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  1. #1
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    anybody seen weird pressures before

    one of the other techs in our office came across this on a dx chiller, scroll compressors, remote condensor 3 stories above, Sporlan OROA head pressure controller, r22.

    the discharge line is at a lower pressure than the liquid line pressure. i am not talking about 1-2 psig lower either...like 20-25 psig lower. i do not know all of the details for sure, but his is a pretty good tech and would have waited for pressures to settle out before questioning it. he checked it after it was running (the unit runs 24/7/365) for a while. he checked on 2 different gage ports on the discharge line and 2 different ports on the liquid line. it was warm enough outside to use 100% liquid line, but i do not know for sure if the OROA valve was opening or not, but this tech would have mentioned that if it was...hell, he wouldn't have even asked me any questions if it were! he is good.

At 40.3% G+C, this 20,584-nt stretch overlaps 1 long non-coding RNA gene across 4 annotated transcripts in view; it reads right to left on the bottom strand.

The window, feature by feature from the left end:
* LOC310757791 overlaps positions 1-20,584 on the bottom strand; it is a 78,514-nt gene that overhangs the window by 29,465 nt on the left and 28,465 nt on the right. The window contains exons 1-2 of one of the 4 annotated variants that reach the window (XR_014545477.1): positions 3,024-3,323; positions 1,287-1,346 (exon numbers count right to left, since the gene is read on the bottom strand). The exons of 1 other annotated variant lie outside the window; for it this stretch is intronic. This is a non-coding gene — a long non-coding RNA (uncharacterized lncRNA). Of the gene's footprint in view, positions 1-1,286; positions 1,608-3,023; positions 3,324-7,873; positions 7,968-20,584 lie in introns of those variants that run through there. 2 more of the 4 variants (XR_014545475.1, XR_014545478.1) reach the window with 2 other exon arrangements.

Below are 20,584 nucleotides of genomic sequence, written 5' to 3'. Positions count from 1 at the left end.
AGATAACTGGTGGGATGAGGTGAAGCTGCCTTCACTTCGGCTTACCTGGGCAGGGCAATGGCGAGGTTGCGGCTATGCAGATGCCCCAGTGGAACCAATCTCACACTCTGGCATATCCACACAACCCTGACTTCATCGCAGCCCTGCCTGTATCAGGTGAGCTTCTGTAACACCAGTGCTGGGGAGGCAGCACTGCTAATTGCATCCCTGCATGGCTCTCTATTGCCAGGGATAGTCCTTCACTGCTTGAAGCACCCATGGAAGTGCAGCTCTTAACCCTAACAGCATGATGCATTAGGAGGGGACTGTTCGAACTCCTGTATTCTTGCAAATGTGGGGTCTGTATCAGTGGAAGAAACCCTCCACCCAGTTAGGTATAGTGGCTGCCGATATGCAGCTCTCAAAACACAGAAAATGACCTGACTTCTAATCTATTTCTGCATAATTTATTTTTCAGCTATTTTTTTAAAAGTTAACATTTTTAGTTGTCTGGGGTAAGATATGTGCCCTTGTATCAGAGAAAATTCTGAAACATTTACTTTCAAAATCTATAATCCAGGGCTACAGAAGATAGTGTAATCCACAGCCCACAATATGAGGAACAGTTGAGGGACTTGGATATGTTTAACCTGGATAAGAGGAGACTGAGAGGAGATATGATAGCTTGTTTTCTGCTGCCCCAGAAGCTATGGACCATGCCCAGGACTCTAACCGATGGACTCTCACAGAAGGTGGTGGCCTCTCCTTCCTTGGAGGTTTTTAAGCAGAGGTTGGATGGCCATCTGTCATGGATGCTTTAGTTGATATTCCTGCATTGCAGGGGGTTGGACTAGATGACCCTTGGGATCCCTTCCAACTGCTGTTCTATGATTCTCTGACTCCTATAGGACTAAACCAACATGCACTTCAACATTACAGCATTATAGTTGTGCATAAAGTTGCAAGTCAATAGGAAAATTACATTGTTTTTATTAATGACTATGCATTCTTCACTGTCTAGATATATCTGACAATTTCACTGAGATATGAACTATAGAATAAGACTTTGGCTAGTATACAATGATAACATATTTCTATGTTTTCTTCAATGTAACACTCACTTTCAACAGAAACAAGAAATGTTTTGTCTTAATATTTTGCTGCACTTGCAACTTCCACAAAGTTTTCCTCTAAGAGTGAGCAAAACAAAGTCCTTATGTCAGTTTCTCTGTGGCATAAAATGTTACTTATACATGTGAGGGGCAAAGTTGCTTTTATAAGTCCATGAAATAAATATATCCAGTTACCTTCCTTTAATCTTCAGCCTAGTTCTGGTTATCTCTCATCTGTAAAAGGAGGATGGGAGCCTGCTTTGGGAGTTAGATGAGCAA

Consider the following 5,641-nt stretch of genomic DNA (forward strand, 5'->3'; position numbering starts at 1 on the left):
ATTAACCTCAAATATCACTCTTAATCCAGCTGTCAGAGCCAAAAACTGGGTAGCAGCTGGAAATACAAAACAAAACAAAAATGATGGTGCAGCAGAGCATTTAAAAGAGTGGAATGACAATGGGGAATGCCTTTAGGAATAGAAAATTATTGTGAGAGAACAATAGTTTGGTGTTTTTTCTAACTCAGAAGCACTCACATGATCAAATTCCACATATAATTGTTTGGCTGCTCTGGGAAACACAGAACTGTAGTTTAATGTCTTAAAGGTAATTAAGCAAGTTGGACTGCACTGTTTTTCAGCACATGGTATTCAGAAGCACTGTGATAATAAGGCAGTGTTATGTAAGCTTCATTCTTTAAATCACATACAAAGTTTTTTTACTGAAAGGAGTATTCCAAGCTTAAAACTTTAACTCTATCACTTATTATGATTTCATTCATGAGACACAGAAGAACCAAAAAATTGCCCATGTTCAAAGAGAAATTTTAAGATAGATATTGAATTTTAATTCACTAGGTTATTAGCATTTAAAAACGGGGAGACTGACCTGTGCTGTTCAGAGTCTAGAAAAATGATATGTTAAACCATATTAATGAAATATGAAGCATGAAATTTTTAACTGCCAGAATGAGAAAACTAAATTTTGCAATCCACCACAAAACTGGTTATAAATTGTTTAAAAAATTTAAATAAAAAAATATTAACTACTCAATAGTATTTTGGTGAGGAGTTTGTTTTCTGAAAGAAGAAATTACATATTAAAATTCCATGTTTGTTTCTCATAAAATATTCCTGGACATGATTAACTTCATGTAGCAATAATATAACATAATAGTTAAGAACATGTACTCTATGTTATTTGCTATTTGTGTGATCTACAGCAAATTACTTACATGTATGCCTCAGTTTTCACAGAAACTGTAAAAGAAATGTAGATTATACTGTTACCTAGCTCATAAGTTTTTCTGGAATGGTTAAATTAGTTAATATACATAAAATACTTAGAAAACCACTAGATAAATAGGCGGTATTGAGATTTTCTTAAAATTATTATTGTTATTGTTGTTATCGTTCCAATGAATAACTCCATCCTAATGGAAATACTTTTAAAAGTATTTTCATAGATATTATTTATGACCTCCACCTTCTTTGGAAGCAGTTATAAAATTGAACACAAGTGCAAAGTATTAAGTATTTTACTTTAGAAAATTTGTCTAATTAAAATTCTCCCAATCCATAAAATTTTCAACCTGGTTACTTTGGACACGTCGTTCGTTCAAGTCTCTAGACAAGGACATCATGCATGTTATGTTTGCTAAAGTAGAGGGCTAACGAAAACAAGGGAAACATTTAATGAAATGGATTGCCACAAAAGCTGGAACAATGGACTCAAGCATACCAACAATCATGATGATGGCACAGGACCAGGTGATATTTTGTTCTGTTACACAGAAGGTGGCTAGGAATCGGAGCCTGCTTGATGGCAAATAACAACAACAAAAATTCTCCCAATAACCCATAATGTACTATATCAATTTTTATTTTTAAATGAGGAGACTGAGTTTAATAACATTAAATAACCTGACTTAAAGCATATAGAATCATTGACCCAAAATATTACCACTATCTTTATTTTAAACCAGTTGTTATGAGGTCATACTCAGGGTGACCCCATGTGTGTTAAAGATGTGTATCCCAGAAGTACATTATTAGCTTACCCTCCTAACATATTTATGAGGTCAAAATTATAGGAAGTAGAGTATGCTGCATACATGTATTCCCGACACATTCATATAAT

has anybody seen something like this before? i have only once for sure. it was on a dx recip chiller with a water cooled condensor. total line set was maybe 5 feet.

    now before anybody tells me to buy a new set of gages because they are cheap or something (who will be the first to NOT read this entire post before commenting? ) i use (and he used) the same gage for checking both. i have a small ball valve in my manifold set (kinda like the hoses with the ball valve in the end) that allows me to shut off the high side hose and open the liquid line hose and read that pressure. it is very quick and it uses the same gage.

    any thoughts?

    good luck (to me this time )
    my 1st time jumping out of a plane...http://youtu.be/Kv38G0MHsGo